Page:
A new research paper released last week by the FCC provides a historical examination of key commission decisions that have determined the state of communications in the United States.
The paper, “Transformative Choices: A Review of 70 Years of FCC Decisions” by Sherille Ismail, a senior attorney in the Office of Strategic Planning and Policy Analysis (OSP), summarizes the appearance of new communications technology, the key stakeholders in the technology, their concerns and perspectives, as well as development of commission policy to deal with the emerging technologies.
For example, regarding broadcast television, the author summarizes critical historical FCC actions, such as the commission’s decision to move FM radio up the VHF band in 1945 to make way for 12 channels (2 through 13) and the 1952 FCC decision to add 70 UHF channels for commercial and non-commercial TV.
In terms of key stakeholders, the paper explains their concerns and the commission’s response. For instance, Ismail recounts that radio pioneer Edwin Armstrong and others wished to maintain and expand their FM channels in the 42MHz to 50MHz band, while RCA and other commercial TV networks sought to use the VHF band for television.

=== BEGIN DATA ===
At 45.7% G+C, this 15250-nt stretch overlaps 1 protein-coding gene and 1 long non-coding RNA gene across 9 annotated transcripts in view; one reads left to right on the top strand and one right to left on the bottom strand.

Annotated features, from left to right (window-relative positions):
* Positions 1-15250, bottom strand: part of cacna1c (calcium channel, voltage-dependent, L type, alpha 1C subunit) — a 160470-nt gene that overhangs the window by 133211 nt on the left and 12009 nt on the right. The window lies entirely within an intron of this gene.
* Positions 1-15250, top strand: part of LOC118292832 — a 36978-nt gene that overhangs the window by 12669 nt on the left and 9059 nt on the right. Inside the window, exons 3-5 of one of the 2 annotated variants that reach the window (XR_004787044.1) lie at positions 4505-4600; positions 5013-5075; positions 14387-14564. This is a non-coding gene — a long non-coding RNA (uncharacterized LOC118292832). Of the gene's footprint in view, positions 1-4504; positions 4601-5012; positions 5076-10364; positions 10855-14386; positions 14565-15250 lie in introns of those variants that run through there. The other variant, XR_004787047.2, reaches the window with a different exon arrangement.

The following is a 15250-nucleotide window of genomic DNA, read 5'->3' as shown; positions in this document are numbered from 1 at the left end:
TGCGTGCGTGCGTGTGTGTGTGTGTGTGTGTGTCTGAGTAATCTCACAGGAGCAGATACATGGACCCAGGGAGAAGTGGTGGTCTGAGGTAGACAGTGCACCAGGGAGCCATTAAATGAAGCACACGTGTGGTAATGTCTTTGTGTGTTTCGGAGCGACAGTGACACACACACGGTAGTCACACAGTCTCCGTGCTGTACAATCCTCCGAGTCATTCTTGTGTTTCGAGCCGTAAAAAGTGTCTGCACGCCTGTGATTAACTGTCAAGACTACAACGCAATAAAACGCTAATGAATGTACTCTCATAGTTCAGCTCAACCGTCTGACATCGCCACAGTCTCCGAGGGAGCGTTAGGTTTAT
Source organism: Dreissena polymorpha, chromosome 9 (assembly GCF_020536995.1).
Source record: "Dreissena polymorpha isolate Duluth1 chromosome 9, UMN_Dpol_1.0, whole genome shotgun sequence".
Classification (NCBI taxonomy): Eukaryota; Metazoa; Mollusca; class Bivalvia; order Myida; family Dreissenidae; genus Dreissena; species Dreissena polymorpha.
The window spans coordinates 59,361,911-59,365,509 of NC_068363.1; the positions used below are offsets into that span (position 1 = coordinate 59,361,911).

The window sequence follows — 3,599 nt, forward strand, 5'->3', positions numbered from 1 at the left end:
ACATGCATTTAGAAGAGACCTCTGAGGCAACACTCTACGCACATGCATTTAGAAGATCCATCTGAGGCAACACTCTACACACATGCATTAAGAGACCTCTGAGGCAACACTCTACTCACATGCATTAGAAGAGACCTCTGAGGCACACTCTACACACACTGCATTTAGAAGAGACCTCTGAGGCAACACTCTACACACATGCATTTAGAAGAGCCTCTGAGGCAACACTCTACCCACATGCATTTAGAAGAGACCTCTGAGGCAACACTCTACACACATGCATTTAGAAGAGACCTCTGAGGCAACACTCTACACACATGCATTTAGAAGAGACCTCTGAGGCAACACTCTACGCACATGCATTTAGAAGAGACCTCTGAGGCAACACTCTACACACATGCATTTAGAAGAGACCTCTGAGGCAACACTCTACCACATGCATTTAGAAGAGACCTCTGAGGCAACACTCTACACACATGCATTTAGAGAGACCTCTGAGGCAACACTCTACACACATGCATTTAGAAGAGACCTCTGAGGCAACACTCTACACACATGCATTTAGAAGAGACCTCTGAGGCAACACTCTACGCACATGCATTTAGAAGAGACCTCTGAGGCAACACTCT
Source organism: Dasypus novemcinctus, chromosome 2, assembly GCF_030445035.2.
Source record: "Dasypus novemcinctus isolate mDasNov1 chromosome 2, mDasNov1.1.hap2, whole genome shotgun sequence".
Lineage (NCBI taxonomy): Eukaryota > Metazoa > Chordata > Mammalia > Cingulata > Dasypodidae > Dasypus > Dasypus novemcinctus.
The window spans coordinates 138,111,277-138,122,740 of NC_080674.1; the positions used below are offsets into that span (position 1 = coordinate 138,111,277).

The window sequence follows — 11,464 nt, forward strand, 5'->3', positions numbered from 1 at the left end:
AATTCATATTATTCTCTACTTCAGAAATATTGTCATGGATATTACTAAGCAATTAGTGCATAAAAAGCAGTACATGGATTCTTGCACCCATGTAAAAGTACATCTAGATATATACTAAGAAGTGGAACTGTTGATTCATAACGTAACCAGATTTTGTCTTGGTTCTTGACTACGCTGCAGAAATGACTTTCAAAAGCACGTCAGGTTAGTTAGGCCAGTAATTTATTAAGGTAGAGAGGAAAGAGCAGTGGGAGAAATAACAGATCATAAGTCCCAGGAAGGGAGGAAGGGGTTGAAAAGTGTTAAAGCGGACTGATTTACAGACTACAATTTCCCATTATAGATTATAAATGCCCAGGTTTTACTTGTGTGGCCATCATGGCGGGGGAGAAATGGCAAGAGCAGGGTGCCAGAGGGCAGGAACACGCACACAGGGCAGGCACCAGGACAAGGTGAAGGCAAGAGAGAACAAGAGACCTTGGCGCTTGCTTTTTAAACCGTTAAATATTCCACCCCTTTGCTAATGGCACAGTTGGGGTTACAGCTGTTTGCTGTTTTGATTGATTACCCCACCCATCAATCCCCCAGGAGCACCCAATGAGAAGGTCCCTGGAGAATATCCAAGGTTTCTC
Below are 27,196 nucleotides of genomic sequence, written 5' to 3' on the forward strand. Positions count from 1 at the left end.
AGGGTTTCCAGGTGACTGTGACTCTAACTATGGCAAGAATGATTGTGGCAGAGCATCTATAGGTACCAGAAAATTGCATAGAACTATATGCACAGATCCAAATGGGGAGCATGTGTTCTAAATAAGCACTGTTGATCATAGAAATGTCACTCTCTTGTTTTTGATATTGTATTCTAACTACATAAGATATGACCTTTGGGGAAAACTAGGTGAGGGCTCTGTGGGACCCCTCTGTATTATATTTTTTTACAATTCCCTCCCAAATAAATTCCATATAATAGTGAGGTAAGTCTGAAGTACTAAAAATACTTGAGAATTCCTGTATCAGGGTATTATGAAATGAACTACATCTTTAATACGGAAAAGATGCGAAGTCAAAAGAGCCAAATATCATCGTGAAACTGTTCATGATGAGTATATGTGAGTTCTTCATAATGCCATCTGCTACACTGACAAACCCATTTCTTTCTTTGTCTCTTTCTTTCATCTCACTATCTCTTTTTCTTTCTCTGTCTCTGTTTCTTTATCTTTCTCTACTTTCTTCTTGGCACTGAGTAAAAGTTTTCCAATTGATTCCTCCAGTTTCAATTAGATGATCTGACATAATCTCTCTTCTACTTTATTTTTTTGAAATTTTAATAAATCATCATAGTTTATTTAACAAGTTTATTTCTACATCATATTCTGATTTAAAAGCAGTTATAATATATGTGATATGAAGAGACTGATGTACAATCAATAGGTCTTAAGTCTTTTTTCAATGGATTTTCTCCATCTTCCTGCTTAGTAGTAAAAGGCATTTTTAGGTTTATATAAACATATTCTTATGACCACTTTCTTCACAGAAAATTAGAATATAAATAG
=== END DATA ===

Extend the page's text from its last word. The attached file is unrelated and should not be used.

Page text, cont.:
Similarly, Ismail tackles several topics in the paper, including: radio, broadcast television, cable television, Carterfone, direct-broadcast satellite television, digital cell phones and high-definition television.
Ismail’s paper is one of two the commission released last week. The other, “Maximum Impact for Minimum Subsidy: Reverse Auctions for Universal Access in Chile and India,” is written by Irene Wu, acting chief data officer for the International Bureau.
In announcing the release of the research papers, the commission said the new FCC Staff Working Papers replace all earlier working paper series released by individual bureaus and offices. The papers are “intended to encourage staff research that furthers the ‘expert’ function of the agency and builds agency intellectual capital,” the announcement said.